“Constructive” or “adverse effect” discrimination is a subtler and arguably more widespread form of discrimination. Constructive discrimination refers to rules, policies or practices that may not be intentionally or obviously discriminatory, but which have a discriminatory effect on persons protected by human rights legislation. For example, a landlord who requires that all prospective tenants have at least 5 years employment history constructively discriminates against young people, newcomers, young mothers, and potentially other protected groups. This is because these groups are unlikely to be able to meet the criterion.
Intention and Discrimination
Intention is not necessary to a finding of discrimination. A person who complains of discrimination is not required to prove that the discrimination they encountered was intended. A finding of discrimination can be made even where someone is acting in good faith. For example, it would be discriminatory for a landlord to prohibit a family from living in an apartment building because they thought the stairs were too steep for the children to navigate.
Discrimination occurs when the effect of a distinction is to impose a burden, disadvantage, additional obligation, or to limit access. This is so whether the distinction was made in good faith or bad, intentionally or not.
Note that a finding of discrimination can be made even when the discrimination constitutes only one of several conflicts going on between a landlord and a tenant.
Multiple Grounds of Discrimination
Human rights laws also protect people from discrimination on the basis of two or more grounds, or the effect of a combination of protected grounds. In CERA’s experience, people dealing with housing discrimination frequently experience discrimination on a number of different, interrelated grounds. For example, when an Aboriginal single mother receiving public assistance applies for an apartment, she will frequently experience discrimination based on her race and colour, her sex, her family and marital status, and her source of income – all at the same time. This kind of discrimination is qualitatively different from discrimination based on individual grounds, because the various grounds can reinforce each other and intensify the experience of discrimination. Discrimination on multiple grounds is far more than the “sum of its parts”.
Discrimination Based on Association
Human rights laws in Canada prohibit discrimination because of a person’s relationship – either actual or presumed – with an individual or class of individuals identified by a protected ground. For example, if a landlord refuses to rent to a mixed-race couple because one member of the couple is black, the landlord has not only discriminated against the individual who is black, but also against the partner. This prohibition is explicit in Manitoba, Nova Scotia, the Northwest Territories, Nunavut, Ontario, PEI, and the Yukon. In other jurisdictions, the prohibition of discrimination because of association is implied in the general anti-discrimination provisions.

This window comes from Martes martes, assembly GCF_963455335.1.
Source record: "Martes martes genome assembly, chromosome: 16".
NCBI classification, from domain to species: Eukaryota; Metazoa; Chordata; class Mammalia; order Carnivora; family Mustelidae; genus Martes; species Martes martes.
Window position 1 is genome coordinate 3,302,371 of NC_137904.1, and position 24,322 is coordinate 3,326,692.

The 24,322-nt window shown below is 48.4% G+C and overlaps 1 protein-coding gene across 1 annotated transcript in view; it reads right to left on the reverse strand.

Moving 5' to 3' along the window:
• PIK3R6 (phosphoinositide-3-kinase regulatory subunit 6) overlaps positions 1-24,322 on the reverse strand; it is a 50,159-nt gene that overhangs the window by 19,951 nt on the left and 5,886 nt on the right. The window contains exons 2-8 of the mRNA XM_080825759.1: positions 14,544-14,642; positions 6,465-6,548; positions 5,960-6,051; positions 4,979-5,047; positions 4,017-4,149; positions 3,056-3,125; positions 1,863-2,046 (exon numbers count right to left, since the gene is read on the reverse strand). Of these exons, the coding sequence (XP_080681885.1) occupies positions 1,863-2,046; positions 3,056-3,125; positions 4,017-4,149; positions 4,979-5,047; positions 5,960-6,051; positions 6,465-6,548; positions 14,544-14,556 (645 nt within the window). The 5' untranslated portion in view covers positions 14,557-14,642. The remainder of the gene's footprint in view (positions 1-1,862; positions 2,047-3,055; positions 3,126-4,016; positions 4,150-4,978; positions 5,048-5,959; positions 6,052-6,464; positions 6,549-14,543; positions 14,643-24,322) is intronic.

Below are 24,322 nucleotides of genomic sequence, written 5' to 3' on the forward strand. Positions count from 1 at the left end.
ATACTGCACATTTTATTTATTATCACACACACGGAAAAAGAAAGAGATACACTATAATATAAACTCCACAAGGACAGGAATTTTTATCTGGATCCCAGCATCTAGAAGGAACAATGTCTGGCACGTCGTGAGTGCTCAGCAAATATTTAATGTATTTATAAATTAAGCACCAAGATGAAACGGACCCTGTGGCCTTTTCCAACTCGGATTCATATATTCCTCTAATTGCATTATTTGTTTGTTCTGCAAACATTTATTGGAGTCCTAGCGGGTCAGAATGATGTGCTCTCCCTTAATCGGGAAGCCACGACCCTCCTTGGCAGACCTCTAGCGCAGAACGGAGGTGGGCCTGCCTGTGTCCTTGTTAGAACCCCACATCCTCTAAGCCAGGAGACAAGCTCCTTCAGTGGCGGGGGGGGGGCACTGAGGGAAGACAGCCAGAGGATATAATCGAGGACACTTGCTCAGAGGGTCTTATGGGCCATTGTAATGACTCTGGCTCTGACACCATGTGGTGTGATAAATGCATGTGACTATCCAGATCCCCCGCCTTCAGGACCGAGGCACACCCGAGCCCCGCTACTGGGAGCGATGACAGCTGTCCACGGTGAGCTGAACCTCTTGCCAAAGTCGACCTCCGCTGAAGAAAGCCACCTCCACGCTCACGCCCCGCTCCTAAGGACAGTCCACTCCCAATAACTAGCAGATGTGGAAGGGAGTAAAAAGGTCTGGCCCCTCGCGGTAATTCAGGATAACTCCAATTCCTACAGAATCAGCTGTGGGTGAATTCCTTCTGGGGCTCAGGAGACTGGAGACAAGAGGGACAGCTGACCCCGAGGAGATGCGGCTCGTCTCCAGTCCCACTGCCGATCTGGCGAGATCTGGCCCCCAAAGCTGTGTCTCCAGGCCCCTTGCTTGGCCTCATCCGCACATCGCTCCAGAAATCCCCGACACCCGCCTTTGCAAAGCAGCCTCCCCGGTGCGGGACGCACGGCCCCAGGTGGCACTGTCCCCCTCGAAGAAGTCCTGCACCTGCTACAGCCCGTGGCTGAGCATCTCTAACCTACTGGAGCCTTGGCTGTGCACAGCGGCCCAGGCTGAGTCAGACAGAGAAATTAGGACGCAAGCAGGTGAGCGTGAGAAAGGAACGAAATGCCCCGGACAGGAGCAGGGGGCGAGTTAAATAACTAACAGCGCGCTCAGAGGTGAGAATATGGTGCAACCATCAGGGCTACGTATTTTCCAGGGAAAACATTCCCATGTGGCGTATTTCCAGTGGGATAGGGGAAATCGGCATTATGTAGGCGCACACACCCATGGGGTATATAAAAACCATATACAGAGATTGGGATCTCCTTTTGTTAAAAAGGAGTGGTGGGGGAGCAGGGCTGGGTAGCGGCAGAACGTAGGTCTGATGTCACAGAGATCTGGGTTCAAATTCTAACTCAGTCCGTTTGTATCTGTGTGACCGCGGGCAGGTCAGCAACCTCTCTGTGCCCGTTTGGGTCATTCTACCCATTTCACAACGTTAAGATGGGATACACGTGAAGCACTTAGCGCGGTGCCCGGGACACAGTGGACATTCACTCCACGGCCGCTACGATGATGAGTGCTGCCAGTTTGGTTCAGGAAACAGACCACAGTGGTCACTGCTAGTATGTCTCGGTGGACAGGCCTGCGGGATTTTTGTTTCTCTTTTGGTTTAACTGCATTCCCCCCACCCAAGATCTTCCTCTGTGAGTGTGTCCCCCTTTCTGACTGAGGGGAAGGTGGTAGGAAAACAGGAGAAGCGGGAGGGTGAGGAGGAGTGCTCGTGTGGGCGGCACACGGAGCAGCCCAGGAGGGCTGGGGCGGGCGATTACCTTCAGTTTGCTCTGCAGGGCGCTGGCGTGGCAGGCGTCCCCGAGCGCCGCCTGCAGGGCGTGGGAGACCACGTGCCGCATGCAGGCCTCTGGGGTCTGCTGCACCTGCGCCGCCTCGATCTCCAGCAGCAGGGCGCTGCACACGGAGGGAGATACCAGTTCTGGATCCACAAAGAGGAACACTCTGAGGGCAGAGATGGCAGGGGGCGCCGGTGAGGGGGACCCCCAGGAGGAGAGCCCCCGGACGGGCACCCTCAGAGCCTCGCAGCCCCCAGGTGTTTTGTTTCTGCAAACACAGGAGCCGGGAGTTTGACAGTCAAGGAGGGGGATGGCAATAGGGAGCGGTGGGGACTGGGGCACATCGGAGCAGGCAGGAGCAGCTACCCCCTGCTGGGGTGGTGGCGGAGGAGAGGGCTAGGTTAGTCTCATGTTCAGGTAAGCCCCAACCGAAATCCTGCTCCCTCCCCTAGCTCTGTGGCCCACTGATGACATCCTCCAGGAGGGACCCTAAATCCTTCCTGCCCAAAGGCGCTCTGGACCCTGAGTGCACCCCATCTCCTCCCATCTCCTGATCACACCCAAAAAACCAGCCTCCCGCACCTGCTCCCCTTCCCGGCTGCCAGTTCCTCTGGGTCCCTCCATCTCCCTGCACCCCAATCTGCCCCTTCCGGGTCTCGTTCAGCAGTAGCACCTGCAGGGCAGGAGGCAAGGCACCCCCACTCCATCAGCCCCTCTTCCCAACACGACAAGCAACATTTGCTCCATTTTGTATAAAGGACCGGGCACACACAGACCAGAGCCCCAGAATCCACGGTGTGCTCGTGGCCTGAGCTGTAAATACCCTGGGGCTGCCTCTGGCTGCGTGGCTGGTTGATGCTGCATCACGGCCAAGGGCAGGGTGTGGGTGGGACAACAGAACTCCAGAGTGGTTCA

Leifer, R. and Tam, J. Human Rights: The Pursuit of an Ideal, Available at: http://library.thinkquest.org/C0126065/
 Bailey, P., The Creation of the Universal Declaration of Human Rights, Available at: http://www.universalrights.net/main/creation.htm. See also, Leifer, R. and Tam, J. Human Rights: The Pursuit of an Ideal, Available at: http://library.thinkquest.org/C0126065/index.html
 See for example Human Rights Act, S.N.W.T. 2002, c. 18; Human Rights Code, R.S.O. 1990, c. H.19.
 Leifer, R. and Tam, J. Supra.
 See: http://www.unhchr.ch/html/menu6/2/fs2.htm. The optional Protocols to the ICCPR also comprise the International Bill of Rights.
 Zinn, R., and Brethuor, P. The Law of Human Rights in Canada: Practice and Procedure, (Canada Law Books) at p.1-2,3 (Insert October 2005).
 Day, S., and Brodsky, G. (1998) Women and the Equality Deficit: The Impact of Restructuring Canada’s Social Programs, Chapter 2 “Women’s Equality: The Normative Commitment”. Available at: http://www.swc-cfc.gc.ca/pubs/ 0662267672 /index_e.html at p. 43
 See Factum of the Intervenor Canadian Council of Disabilities. Available at: http://www.ccdonline.ca/law-reform/Intervention/ andrews%20factum.htm at Part III Argument, par. 3.
 Ibid at p.1.
 Montréal Principles on Women’s Economic, Social and Cultural Rights, Human Rights Quarterly 26 (2004), pp. 760-780, at p. 768.
 Day and Brodksy, Supra, note 7, at p.1-3 (Insert October 2005).
 Tarnopolsky, W. and Pentney, W., Supra at 2001-Rel.6 9-83.